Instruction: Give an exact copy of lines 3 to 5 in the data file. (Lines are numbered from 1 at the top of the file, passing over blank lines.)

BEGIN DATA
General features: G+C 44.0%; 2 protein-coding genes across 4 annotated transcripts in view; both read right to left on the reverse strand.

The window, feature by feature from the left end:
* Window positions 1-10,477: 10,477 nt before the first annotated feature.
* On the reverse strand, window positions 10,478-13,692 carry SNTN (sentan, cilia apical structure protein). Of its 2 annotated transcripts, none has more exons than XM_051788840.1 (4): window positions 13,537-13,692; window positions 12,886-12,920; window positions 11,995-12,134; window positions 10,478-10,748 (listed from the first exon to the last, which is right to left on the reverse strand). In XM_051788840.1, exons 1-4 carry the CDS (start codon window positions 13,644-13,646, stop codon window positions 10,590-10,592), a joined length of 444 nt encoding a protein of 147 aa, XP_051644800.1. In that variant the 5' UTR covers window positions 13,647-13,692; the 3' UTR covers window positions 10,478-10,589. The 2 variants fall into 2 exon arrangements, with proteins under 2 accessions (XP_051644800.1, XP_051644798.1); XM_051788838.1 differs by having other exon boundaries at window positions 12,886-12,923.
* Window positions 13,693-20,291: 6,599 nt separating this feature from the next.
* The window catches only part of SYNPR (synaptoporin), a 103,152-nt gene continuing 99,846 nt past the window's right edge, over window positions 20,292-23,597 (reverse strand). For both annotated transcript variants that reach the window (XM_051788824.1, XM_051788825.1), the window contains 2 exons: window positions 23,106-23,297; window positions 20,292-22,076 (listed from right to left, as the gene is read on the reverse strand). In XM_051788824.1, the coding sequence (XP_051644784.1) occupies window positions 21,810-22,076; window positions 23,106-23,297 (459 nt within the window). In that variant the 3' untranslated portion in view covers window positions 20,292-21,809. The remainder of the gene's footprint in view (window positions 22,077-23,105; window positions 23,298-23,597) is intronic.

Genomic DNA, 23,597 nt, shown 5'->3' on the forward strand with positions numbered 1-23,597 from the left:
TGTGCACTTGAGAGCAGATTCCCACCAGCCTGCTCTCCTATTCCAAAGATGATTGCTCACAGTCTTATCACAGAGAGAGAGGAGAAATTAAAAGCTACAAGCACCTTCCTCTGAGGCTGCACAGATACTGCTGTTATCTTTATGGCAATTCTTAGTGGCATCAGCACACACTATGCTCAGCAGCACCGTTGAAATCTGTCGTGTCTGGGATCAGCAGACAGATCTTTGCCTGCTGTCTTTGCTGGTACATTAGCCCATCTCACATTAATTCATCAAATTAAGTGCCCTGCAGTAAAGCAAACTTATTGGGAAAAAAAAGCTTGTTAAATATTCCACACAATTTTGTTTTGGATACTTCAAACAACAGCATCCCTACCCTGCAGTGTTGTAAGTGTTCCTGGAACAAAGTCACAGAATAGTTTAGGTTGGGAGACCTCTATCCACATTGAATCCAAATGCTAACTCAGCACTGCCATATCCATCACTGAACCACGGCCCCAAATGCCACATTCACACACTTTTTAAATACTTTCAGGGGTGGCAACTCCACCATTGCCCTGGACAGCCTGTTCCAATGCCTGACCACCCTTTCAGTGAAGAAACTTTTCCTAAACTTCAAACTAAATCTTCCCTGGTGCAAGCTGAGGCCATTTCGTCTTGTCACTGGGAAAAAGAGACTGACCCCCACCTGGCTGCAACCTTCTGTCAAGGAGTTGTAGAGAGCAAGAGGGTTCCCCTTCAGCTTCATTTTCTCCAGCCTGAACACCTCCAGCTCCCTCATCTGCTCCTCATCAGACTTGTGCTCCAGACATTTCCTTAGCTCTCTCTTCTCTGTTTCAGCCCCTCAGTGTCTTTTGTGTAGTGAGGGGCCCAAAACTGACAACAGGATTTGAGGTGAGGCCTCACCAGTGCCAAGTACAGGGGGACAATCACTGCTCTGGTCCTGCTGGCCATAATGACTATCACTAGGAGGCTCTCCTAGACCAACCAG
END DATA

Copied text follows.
* Window positions 1-10,477: 10,477 nt before the first annotated feature.
* On the reverse strand, window positions 10,478-13,692 carry SNTN (sentan, cilia apical structure protein). Of its 2 annotated transcripts, none has more exons than XM_051788840.1 (4): window positions 13,537-13,692; window positions 12,886-12,920; window positions 11,995-12,134; window positions 10,478-10,748 (listed from the first exon to the last, which is right to left on the reverse strand). In XM_051788840.1, exons 1-4 carry the CDS (start codon window positions 13,644-13,646, stop codon window positions 10,590-10,592), a joined length of 444 nt encoding a protein of 147 aa, XP_051644800.1. In that variant the 5' UTR covers window positions 13,647-13,692; the 3' UTR covers window positions 10,478-10,589. The 2 variants fall into 2 exon arrangements, with proteins under 2 accessions (XP_051644800.1, XP_051644798.1); XM_051788838.1 differs by having other exon boundaries at window positions 12,886-12,923.
* Window positions 13,693-20,291: 6,599 nt separating this feature from the next.